“EVERY DAY I work like this takes five days off my life,” grumbled the worker amid a cloud of fiberglass and marble dust as he scoured the bottom of a colossal head of Vairocana Buddha with a power sander. Later that day a large crane hoisted the enormous head onto the torso, completing the 45-foot sculpture. The monumental statue—the largest of its kind in Europe or North America—will form the centerpiece of a new five-million dollar Great Buddha Hall at Chuang Yen Monastery, a Chinese Pure Land Buddhist center located in a forested area of Putnam County in southern New York State. When completed, the Great Buddha Hall will reach an apex of over 70 feet, enclose nearly 24,000 square feet, and seat a capacity of 2,000 devotees. Eventually to be surrounded by a walkway and a moat with foot bridges, the temple must be built around the monumental sculpture of Vairocana. The statue itself will rest upon a platform replicating a lotus blossom in which will be carved 10,000 smaller statues of the Buddha.
With the Great Buddha Hall as its crown jewel, Chuang Yen is the vision of layman C.T. Shen, a retired Chinese businessman and founder of the Buddhist Association of the United States. In 1975 Shen donated 125 acres of his own property to start the monastery and he has funded much of its subsequent development. The center has grown to include Kuan-yin Hall, a temple housing a rare Chinese statue of the Bodhisattva of Compassion, Woo Ju Memorial Library, which contains one of the largest collections of Asian religious materials in the country, a memorial burial terrace, refectory, and living quarters for resident monks—all built in traditional T’ang Dynasty architectural styles.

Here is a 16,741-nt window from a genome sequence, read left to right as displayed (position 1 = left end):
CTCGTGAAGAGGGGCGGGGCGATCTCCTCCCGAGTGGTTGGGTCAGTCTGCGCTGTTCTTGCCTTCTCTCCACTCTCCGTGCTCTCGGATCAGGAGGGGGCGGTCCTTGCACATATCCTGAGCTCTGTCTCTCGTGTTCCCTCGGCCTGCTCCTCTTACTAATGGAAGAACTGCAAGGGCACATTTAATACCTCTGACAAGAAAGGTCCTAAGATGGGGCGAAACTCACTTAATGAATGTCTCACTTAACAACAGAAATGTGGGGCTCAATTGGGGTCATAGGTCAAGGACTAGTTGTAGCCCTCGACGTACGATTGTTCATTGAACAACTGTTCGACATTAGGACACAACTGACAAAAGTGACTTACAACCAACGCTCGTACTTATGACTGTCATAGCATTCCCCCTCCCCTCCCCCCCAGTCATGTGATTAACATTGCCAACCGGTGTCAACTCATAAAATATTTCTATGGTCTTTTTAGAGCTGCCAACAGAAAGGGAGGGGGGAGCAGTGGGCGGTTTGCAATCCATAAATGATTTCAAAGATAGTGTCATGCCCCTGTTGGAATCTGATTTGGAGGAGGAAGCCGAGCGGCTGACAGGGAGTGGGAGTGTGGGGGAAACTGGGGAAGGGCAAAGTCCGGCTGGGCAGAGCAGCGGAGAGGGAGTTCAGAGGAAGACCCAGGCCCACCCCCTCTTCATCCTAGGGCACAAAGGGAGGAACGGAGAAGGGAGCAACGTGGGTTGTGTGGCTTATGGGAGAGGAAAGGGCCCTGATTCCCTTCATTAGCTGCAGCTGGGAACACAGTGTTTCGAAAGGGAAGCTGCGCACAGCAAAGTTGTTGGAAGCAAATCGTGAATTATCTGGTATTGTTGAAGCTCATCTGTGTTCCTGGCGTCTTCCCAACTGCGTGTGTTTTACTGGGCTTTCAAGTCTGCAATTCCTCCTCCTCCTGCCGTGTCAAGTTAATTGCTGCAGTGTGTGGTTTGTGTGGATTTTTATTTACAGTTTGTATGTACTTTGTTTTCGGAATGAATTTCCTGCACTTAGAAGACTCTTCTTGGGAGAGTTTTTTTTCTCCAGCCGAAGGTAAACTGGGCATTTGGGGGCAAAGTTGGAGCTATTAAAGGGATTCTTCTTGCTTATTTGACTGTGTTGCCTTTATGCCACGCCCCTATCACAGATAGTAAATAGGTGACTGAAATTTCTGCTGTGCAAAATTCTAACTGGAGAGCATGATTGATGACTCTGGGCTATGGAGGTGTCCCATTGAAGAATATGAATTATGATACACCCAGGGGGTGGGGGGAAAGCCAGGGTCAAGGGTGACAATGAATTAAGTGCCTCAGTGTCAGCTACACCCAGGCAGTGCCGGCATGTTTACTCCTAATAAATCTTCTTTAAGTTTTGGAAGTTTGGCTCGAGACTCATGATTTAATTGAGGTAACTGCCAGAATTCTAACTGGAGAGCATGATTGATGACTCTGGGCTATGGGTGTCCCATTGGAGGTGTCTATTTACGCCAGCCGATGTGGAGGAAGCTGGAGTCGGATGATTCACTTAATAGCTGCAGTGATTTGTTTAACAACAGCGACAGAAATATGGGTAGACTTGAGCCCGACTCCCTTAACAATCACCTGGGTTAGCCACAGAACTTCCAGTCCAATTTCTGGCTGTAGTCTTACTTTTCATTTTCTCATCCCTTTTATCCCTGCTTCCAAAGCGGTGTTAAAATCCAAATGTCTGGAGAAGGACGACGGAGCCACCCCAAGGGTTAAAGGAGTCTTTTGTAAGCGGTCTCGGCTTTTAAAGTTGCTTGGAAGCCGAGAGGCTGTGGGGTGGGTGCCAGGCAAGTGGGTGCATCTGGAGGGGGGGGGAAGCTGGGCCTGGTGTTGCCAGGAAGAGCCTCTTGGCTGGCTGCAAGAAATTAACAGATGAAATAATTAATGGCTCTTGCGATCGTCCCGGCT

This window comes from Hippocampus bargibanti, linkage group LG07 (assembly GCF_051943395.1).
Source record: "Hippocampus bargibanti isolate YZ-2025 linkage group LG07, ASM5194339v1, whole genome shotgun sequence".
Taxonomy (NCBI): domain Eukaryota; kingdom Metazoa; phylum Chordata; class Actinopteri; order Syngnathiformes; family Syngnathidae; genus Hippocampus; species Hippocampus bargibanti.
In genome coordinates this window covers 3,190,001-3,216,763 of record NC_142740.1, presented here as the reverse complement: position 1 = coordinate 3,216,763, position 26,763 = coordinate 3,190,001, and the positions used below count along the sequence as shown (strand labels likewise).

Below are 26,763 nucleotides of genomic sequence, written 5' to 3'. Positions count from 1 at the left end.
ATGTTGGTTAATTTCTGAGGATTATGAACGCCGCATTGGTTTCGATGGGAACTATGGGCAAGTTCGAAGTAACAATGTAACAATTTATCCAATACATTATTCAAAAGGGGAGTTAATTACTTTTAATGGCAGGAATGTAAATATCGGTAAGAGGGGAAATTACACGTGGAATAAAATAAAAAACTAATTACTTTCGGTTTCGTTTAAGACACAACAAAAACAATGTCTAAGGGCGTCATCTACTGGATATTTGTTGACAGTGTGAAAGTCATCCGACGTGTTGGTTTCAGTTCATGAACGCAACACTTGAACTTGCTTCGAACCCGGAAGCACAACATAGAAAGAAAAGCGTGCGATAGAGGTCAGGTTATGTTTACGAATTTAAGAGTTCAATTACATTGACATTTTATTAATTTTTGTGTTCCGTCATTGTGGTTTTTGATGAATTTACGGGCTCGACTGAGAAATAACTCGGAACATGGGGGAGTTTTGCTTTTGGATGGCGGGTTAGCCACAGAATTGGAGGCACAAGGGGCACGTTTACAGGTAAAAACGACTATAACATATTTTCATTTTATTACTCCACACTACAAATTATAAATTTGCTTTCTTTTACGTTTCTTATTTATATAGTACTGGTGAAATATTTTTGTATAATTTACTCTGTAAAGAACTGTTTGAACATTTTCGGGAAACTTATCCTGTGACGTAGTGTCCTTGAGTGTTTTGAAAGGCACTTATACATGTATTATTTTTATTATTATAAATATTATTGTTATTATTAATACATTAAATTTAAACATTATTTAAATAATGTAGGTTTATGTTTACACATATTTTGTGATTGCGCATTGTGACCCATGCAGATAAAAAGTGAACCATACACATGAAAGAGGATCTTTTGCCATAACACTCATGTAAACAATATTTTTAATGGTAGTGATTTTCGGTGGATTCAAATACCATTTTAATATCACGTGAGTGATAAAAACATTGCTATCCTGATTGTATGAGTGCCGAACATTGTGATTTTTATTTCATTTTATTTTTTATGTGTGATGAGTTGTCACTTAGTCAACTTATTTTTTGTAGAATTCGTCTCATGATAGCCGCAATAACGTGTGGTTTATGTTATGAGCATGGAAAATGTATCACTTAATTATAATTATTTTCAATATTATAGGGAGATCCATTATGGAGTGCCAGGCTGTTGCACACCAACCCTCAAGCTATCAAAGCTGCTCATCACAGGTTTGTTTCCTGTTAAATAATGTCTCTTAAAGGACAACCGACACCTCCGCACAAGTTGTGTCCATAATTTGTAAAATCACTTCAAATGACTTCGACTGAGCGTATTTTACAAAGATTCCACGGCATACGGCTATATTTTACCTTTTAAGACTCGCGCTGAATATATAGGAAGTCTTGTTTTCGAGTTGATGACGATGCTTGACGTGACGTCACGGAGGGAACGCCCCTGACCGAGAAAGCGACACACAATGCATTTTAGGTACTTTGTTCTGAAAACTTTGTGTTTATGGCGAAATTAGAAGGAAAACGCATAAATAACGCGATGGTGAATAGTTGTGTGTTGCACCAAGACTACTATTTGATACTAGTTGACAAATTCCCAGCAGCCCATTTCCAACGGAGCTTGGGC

The center attracts busloads of Chinese Buddhists from New York City, Boston, Philadelphia, and beyond. Like Shen himself, the Chinese sangha is comprised of mostly first generation, well-educated middle-class laypeople. With its traditional art and architecture, the monastery, along with a sister center called the Temple of Enlightenment in New York City, seeks to provide a refuge for Chinese Buddhist emigrants to congregate with other Pure Land practitioners throughout the Northeast.
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